17 April - Viewers’ Choice: Puccini’s Madama Butterfly - Starring Patricia Racette, Marcello Giordani, and Dwayne Croft
18 April - Cilea’s Adriana Lecouvreur - Starring Anna Netrebko, Anita Rachvelishvili, Piotr Beczała, and Ambrogio Maestri
19 April - Strauss’s Der Rosenkavalier - Starring Renée Fleming, Elīna Garanča, Erin Morley, and Günther Groissböck
The New York Philharmonic is playing on Beethoven's Piano Concerto No. 1 and Fifth Symphony led by Kurt Masur on their Facebook Page. The concert is preceded by an interview of Manny Ax by Alec Baldwin.
https://www.facebook.com/watch/?v=525953654947771. Tune in Saturday, April 18 at 2:00 p.m. EDT to watch a 1960 Young People’s Concert with Leonard Bernstein titled Who Is Gustav Mahler?
Opéra de Nice is showing several concerts and ballets through the city of Nice's Cultivez Vous programme. The selection includes numerous concerts and two full ballets, Marco Polo and Soir de Fête. And check out their homepage for a series of portraits of composers who had to live and work in confinement.
The Philharmonie de Paris is offering free concerts each day (new from 8:30 pm Paris time) from their extensive collection. They also offer a Virtual visit of their music museum.
The Orchestre Philharmonique de Monte-Carlo is keeping their followers entertained with live performances from the musicians’ homes. The #OPMCATHOME can be followed for a number of impromptu pieces. They also have their own YouTube channel, where you can find the performance of Saint-Saëns: Symphonie n°3 Directed by K. Yamada.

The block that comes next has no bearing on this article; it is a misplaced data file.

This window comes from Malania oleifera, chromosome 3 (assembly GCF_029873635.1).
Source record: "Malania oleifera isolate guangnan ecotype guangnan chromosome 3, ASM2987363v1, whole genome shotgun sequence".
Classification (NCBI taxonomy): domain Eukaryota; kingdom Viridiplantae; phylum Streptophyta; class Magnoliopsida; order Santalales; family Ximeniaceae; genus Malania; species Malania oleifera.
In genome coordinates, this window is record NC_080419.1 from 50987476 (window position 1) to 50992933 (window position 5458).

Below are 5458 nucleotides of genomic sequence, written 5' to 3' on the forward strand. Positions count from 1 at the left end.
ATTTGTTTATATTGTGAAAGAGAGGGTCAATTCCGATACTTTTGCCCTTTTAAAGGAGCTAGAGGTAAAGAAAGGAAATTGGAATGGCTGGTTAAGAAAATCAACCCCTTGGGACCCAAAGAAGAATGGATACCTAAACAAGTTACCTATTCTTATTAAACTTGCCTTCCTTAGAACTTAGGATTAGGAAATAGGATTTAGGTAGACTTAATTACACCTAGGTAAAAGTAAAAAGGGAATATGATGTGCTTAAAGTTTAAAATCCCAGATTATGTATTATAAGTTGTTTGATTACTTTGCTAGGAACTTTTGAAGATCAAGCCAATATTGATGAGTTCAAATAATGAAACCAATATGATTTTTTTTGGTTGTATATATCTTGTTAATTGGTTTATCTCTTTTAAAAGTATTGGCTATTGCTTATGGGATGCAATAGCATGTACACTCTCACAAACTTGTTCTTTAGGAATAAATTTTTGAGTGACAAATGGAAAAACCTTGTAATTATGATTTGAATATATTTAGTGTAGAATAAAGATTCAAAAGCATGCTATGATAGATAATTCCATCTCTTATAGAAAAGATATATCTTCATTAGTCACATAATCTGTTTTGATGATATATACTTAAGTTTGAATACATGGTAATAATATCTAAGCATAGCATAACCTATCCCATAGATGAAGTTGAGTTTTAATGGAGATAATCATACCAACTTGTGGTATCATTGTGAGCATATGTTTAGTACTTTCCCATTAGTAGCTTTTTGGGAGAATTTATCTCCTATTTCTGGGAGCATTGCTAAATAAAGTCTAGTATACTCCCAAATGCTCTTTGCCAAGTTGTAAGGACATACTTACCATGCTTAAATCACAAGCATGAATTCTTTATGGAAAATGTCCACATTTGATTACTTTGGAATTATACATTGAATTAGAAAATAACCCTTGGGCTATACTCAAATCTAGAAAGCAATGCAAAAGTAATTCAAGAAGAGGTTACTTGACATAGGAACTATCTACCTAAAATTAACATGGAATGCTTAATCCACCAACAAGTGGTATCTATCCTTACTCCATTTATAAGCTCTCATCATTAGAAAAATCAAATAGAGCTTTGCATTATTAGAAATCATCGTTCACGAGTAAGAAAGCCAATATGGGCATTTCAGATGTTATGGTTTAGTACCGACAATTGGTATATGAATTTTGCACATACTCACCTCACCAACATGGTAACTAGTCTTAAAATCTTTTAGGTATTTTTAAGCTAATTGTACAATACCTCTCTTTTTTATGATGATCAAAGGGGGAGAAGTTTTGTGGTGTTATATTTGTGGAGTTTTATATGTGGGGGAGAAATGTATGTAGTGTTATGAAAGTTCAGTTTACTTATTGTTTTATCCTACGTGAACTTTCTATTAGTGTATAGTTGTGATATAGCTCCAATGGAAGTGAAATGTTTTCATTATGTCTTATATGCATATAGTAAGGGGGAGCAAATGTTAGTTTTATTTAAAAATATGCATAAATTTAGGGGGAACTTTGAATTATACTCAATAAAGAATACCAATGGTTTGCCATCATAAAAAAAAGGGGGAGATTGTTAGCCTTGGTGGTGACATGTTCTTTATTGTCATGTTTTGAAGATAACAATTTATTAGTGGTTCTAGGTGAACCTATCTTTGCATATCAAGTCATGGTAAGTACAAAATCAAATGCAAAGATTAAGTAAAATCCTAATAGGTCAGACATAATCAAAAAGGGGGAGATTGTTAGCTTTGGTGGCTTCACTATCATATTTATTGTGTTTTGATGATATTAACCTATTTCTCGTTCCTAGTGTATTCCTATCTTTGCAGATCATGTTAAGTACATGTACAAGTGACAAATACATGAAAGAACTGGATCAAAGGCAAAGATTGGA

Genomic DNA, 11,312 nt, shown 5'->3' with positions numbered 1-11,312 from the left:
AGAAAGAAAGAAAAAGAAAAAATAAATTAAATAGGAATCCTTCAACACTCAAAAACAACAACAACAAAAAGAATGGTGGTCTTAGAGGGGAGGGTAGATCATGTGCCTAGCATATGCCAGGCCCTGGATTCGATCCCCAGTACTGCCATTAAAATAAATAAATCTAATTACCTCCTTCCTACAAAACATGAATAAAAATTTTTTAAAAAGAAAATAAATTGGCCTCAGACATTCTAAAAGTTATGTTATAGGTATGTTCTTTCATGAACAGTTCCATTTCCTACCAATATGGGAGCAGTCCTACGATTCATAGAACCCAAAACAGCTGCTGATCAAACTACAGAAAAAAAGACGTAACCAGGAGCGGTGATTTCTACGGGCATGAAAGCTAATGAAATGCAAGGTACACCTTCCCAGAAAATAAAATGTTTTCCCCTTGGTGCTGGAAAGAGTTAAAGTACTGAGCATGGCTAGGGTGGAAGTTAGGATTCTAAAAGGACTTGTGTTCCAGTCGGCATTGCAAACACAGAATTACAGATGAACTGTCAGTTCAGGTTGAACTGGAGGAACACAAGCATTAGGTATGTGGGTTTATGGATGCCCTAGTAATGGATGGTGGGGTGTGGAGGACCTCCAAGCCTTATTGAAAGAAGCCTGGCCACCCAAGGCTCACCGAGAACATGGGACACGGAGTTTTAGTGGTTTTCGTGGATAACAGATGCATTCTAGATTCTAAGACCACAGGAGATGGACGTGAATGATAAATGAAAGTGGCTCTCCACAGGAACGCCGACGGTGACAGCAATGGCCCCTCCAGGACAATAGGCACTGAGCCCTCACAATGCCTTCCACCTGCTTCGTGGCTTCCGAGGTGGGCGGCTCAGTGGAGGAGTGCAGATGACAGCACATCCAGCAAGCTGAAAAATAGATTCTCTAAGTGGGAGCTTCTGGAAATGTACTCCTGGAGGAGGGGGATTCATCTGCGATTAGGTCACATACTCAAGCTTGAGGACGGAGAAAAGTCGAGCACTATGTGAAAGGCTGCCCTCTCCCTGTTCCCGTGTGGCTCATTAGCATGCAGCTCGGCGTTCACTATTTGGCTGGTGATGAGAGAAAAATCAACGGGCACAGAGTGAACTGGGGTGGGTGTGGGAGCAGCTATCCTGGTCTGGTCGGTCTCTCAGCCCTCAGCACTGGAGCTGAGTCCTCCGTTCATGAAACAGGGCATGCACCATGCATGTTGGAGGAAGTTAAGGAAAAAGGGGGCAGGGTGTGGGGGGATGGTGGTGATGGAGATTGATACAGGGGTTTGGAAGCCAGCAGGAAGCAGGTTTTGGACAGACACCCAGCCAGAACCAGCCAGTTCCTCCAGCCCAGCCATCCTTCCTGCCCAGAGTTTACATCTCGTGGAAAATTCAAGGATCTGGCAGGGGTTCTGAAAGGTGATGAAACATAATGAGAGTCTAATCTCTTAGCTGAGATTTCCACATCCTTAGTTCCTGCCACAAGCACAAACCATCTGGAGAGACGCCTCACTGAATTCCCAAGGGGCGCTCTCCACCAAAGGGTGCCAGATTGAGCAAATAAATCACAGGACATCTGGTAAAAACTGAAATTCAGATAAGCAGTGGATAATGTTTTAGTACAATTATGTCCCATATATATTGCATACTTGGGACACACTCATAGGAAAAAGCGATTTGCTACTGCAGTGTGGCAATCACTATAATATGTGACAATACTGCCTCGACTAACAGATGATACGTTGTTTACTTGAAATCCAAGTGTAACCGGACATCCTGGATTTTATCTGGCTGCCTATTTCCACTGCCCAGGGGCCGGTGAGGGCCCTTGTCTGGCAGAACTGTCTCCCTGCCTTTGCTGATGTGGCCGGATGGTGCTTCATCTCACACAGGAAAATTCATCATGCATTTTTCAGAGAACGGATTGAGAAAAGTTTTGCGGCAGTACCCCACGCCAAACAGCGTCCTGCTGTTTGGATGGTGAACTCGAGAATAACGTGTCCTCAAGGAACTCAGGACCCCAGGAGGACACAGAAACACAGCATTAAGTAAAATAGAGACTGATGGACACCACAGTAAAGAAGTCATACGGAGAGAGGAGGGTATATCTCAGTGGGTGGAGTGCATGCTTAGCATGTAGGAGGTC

The Royal Opera House of London is offering a free programme of curated online broadcasts as part of their #OurHousetoYourHouse series. A performance is released each Friday at 7 pm (London time). The upcoming schedule:
10 April ‘Così fan tutte,’ The Royal Opera, 2010
17 April ‘The Metamorphosis,’ The Royal Ballet, 2013
24 April ‘Gloriana, The Royal Opera,’ 2013
1 May ‘The Winter’s Tale,’ The Royal Ballet, 2014
SF Jazz, a radio station out of San Francisco has a number of great live jazz performances on their YouTube channel. They have also started Friday concerts for subscribers ($5 for a month). This week is Pink Martini and the scheduled line-up is:
17 April - Preservation Hall Jazz Band
24 April - Zakir Hussain, Dave Holland, & Chris Potter
An important note of solidarity
As you may have noticed (and why you’ve read this article), the arts are helping us all get through this period of confinement. Whether you’re listening to music, reading books, watching films or series, or browsing art collections around the world, the work of artists is feeding our souls and helping us cope.
The image of the starving artist is not a cliché but most often a reality because the creative arts have long been one of the most under-funded industries. During this coronavirus crisis, theatres, concert halls, and festivals were the first things to be cancelled and will likely be the last to reopen. Most artists are freelancers, getting paid just when they have a gig, a concert, a project or a commission and they often do not fit into any of the government’s emergency fund requirements.
An online petition has been created requesting the EU government to create an emergency fund to help artists survive this period and to request for better arts funding in the future.
If you would like to support this cause, sign this online petition:
OPEN LETTER TO THE EU DEMANDING SUPPORT FOR THE CULTURAL AND CREATIVE SECTORS IN THE COVID-19 CRISIS